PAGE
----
Americans Concerned About Public Schools

A poll conducted by Educational Testing Service (ETS) demonstrates Americans’ lack of confidence in their public schools. Some figures, courtesy the Santa Cruz Sentinel:

  • Only 9 percent of Americans believe high school students are being academically challenged by their course work.
  • An overwhelming 76 percent of adults surveyed believe the country will be less competitive in 25 years if reforms aren’t made.
  • While 54 percent of adults and 60 percent of parents feel unified standards should be applied to all students, only 26 percent of teachers and administrators agreed.
  • Without being given a description of the law, 45 percent of adults and 46 percent of K-12 parents favored No Child Left Behind.
  • In contrast, 75 percent of teachers surveyed who gave unfavorable opinions, including 50 percent strongly unfavorable.

The results of this poll are not surprising to me. I taught for six years in public schools before making the move to a private school, and the struggles were legion. It worries me that parents do not feel their children are challenged, but often complain about teachers who have high standards. I don’t think most parents really know what it would mean to apply unified standards to all students. All students? Meaning that special education students and ESL students must meet the same objectives as gifted students? Or am I just reading too much into that statement? It seems really sweeping, and it is no wonder so many educators disagree with it. It is disturbing to me that more people do not educate themselves about NCLB. If parents really understood what NCLB was measuring instead of what sort of accountability they are looking for (and deserve), they’d be shocked. In a time when fears about school violence are at a high, my former principal avoided suspending violent students at all costs, because she was afraid it would affect our absentee rating for Adequate Yearly Progress. That’s patently ridiculous — that suspensions should count against AYP. If she’s right about that, then it is no wonder so many schools are failing to make AYP.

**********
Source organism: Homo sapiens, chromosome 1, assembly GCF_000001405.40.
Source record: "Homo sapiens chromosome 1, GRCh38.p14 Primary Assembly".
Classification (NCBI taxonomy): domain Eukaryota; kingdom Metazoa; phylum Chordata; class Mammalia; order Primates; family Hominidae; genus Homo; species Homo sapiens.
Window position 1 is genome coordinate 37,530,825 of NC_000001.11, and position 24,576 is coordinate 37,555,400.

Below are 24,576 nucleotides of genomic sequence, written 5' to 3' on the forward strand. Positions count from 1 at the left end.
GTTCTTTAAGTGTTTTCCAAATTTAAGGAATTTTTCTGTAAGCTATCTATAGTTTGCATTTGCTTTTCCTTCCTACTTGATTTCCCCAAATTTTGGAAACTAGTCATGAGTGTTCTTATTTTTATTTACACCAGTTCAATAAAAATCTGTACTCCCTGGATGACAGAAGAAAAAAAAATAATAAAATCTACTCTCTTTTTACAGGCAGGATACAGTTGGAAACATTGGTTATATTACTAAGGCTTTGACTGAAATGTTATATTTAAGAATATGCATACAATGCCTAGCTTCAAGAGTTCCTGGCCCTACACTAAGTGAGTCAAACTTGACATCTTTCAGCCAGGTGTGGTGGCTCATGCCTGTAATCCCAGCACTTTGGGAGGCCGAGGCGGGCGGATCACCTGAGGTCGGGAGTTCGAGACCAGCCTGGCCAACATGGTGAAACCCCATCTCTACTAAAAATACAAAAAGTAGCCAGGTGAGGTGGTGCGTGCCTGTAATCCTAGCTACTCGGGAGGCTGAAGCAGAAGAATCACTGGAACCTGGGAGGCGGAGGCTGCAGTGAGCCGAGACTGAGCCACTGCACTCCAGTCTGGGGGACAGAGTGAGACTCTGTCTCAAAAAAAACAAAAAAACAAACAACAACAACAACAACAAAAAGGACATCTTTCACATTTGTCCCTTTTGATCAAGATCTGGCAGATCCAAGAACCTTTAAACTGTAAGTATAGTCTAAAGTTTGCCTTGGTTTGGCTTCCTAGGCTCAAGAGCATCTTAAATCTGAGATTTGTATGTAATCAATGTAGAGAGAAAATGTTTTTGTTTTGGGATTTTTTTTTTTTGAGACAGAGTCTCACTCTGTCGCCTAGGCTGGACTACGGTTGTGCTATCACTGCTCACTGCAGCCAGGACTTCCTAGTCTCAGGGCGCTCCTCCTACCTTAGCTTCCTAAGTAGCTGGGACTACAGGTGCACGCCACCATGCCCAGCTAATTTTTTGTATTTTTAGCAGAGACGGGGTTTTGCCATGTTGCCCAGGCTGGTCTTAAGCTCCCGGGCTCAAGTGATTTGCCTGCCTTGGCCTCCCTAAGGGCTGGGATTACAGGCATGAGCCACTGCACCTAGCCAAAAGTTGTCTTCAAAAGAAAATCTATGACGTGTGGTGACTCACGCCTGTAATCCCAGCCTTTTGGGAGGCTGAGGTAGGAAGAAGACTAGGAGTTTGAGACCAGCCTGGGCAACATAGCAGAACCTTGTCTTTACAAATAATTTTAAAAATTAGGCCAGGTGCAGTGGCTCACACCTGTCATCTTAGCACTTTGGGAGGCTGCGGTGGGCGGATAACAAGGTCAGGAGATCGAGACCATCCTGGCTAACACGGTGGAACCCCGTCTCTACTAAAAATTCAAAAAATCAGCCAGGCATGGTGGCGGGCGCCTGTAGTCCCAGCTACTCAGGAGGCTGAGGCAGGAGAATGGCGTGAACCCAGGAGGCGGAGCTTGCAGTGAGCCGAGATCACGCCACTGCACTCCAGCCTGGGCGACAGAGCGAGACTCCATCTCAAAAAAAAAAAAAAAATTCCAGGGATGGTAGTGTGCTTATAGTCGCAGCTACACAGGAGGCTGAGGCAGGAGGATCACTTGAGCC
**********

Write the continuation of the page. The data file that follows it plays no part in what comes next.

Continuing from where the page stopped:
Public perception that schools are not doing enough is nothing new. I would hope that the concerned parents surveyed by ETS are doing everything they can to be involved in their child’s education, but somehow, based on the numbers of parents who attended PTA meetings, Open House, and non-sporting school events, or who contacted me with concerns, I doubt they are.

However, I was pleased to see the following, courtesy ETS:

  • 74% of the public strongly favor measures to ensure teachers are experts in the subjects they teach.
  • 80% strongly or somewhat agree we should increase teacher salaries to hire and retain more well-qualified teachers even if it means increased taxes.
  • 64% strongly favor emphasizing real world learning opportunities in high school through work study, community service, and vocational courses.

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2 thoughts on “Americans Concerned About Public Schools

  1. I appreciate (and agree with) your comments about high standards for ALL students (?)as well as the problems with NCLB and assessment priorities. I recommend a look at Jenny D.'s (http://drcookie.blogpsot.com )site for an alternate view. We all love a look at an alternate view, hmmm? I enjoyed visitng your site. Very cool. Very professional!

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